Agnes Mutoni’s family fled Rwanda during the country’s civil war, escaping a genocide carried out by the Rwandan military and police forces that would claim the lives of more than half a million people. Now an international cadet at the U.S. Air Force Academy, Cadet 3rd Class Mutoni said she hopes to improve the Rwandan military’s image and encourage more young women to join.
Cadet 3rd Class Mutoni said she hadn’t originally planned to join the military at a young age. She planned to go to school in the U.S., then return home with a degree to join.
“I knew I wanted to come to the United States because of the education,” she said. “It’s pretty expensive, so I was hoping for a scholarship.”
Mutoni applied to several women’s schools and was in the process of applying for a visa when someone encouraged her to apply for entrance to one of the U.S. military service academies. She applied, but she said didn’t consider herself in the running because of the service academies’ physical requirements.
“I thought it was only for boys,” she said. “They’re the only ones who could actually do the pull-ups or the push-ups.”
Her perception changed when Army Maj. Robert Atienza, now a lieutenant colonel, called her from the Rwandan embassy to let her know she’d been selected.
“That was overwhelming,” she said. “I didn’t see it coming. Even my sisters were like, ‘Wow, really?’ Everyone was so shocked.”
She had three months to get into better shape to meet the Air Force Academy’s physical requirements. With time and perseverance, she passed.
Mutoni spent a few days in Colorado before in-processing. Her host, Capt. Blythe Andrews, told her the Academy experience would be a lot of fun but she’d have to work hard. She didn’t mention what lay in wait come in-processing day.
“I think (the omission) is really good. I love coming into something with a fresh mind,” Mutoni said. “If I knew that there’d be lots of yelling … I’d never been in such a situation before, and I hate to say this, but I probably would have started having second thoughts.”
Mutoni said she had an easy time making friends because American cadets were curious about her cultural background.
“Everyone wants to know, ‘How is it in Rwanda?’ ‘How is it not being American, not used to the culture?’ ‘How is it having a different culture? ‘How do you do things in your culture?'” she said. “Just the nametag being international brought friends that I think I wouldn’t have made if I was an American student, because everyone wants to talk to you.”
But Mutoni said she feels she has the better deal from the cultural exchange because of the diversity of culture within the U.S.
“I only have one thing to offer them, but then people from the South are different from people from the North,” she said. “My first two roommates (in freshman year) — one is from California, and one is from Missouri — even with them you see a totally different culture.
“That’s something that really struck me,” she continued. “I have the whole world around me.”
Mutoni said some aspects of Air Force culture, such as how the Air Force and the Academy treat sexual assault, were particularly eye-opening. She recalled the Academy’s Take Back the Night event in April.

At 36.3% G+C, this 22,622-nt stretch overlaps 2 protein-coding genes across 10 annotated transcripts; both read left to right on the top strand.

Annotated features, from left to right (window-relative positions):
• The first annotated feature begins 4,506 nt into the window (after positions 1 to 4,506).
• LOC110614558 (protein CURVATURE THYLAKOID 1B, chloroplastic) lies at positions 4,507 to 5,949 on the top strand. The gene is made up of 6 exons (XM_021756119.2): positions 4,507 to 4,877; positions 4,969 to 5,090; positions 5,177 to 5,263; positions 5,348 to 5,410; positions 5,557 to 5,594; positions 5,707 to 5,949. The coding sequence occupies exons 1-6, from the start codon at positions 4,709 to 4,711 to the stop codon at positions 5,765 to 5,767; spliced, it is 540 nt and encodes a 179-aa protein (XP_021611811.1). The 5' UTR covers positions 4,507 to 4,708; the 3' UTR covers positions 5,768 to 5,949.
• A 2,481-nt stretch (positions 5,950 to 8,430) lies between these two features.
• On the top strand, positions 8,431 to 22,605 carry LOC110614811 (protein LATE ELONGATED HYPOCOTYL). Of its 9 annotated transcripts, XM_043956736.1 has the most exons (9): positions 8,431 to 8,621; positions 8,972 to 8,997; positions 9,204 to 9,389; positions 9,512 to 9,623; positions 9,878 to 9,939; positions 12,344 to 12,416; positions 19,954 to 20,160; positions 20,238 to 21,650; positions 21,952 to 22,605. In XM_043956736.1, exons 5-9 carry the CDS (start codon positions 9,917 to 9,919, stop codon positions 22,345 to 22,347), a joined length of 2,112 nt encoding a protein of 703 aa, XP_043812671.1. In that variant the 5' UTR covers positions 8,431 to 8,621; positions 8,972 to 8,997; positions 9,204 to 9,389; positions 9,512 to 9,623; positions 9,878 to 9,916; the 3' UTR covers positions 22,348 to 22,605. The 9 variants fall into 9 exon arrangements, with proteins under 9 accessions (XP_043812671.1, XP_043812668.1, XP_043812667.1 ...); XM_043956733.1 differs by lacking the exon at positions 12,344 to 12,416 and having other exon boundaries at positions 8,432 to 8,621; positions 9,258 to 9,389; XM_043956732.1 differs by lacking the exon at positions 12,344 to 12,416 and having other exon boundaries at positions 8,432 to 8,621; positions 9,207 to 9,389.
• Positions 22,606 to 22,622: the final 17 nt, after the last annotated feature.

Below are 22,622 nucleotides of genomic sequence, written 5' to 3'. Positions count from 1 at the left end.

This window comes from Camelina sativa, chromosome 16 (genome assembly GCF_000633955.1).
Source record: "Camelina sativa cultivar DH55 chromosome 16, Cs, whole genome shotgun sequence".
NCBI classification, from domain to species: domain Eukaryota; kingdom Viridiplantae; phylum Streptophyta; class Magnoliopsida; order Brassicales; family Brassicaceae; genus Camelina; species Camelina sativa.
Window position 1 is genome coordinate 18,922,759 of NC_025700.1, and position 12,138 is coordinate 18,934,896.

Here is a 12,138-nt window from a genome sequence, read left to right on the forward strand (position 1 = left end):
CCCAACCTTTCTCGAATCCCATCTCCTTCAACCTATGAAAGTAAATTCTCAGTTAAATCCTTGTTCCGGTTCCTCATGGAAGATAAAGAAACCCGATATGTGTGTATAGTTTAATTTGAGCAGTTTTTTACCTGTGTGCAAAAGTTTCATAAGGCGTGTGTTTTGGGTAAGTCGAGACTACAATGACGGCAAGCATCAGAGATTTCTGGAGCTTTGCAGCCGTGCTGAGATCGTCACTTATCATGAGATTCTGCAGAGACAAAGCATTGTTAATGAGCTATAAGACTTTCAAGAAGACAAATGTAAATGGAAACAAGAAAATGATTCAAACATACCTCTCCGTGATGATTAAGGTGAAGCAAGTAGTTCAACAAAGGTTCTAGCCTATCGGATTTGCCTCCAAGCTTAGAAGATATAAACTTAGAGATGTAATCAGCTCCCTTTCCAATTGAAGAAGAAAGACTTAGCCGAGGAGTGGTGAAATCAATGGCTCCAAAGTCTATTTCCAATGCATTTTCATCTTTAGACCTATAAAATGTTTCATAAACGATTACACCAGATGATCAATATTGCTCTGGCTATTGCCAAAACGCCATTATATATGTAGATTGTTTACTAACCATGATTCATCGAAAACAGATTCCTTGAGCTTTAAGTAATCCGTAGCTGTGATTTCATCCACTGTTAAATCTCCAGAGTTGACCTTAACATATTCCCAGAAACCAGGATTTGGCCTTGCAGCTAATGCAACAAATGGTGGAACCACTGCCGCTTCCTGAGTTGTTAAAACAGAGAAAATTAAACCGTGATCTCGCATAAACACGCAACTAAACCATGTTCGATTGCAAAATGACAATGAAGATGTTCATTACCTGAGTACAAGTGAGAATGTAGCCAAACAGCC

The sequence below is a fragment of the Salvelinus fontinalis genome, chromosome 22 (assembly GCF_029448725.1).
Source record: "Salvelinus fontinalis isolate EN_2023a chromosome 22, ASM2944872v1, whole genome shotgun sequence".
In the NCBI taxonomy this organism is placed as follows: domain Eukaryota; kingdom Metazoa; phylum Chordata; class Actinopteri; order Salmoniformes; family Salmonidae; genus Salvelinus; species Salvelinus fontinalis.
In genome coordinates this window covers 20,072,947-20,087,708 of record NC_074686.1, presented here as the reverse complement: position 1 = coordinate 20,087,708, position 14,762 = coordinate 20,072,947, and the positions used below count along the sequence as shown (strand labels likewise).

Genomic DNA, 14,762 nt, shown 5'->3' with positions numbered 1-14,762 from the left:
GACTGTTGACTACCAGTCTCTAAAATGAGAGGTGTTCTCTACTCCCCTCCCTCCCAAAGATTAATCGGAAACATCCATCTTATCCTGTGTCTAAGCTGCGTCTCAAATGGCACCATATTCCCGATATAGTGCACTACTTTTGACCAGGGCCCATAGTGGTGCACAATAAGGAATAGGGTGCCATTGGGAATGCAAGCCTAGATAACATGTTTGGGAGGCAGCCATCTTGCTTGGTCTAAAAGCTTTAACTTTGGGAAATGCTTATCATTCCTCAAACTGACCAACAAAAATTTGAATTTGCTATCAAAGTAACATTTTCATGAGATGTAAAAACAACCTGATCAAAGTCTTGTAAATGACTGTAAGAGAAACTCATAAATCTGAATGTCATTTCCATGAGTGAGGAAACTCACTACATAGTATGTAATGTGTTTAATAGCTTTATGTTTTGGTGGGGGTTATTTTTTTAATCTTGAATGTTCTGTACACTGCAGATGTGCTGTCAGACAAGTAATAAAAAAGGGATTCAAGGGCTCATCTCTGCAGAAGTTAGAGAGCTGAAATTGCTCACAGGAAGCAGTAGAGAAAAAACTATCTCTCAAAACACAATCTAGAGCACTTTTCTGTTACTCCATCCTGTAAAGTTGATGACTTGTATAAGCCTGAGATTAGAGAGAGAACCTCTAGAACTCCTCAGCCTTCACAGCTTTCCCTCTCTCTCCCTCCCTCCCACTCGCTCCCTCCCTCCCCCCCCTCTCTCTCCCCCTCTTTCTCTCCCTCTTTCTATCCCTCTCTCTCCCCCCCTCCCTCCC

“I’ve never seen a sexual assault awareness (event) anywhere in the world,” she said. “How many sexual assaults take place back home, and all we do is cover them up because we don’t want to bring embarrassment to the family, or we don’t want to bring embarrassment to the institution? But with the Air Force it’s different: If someone has been sexually abused, they … show that they’re actually embarrassed with what happened and they’re willing to change. I thought that was really striking.”
The Air Force Academy’s approach is also different in its effort to include men rather than exclude them, Mutoni said.
“Even when we talk about women’s rights, we involve men but in a negative way, like, ‘Men shouldn’t abuse our rights,’ not, ‘Come in, let’s celebrate the rights we have right now’ or ‘Come in, let’s fight against sexual assault,'” she explained. “When we fight men, it’s ‘We’re fighting against sexual assault,’ and the men come in as aggressors. … But here it’s different. Men come in to fight against sexual assault.”
Mutoni said she misses some of the freedoms that help her friends in civilian colleges mature but that the Air Force Academy experience helps young men and women develop professionally.
“You learn more and you develop more than someone who’s in civilian life at an early age,” she said. “That’s not to say my friends in civilian college are not developing, but I feel like I’m developing more — and it’s not just academically. I’m developing in planning, in discipline, in other areas where they don’t get chances to develop.”
After graduation, Mutoni said she’d like to go into aerospace medicine. She also wants to talk to young women in Rwanda and encourage them to apply to U.S. military service academies.
“When I went back home last December, my young sister’s friends approached me,” Mutoni said. “They said, ‘Hey, we really want to apply to that school you’re going to.'”
The young girl’s parents chose not to let her apply, however, because of their concerns about the history of Rwanda’s military. Mutoni said she wants to see that perception change.
“I’ll try to talk to some girls,” she said. “I’ll send out my number. You don’t even have to come to USAFA to join the military back home, but if you do come to USAFA, it’s a bonus, because you get a free education — and a good education. I want to encourage them because it’s a beautiful institution.
“I want to see my country develop, and I want to play a role in developing my country,” she said. “I feel like the military’s offering that opportunity, so I’m willing to take it.”
Source: US Air Force Academy
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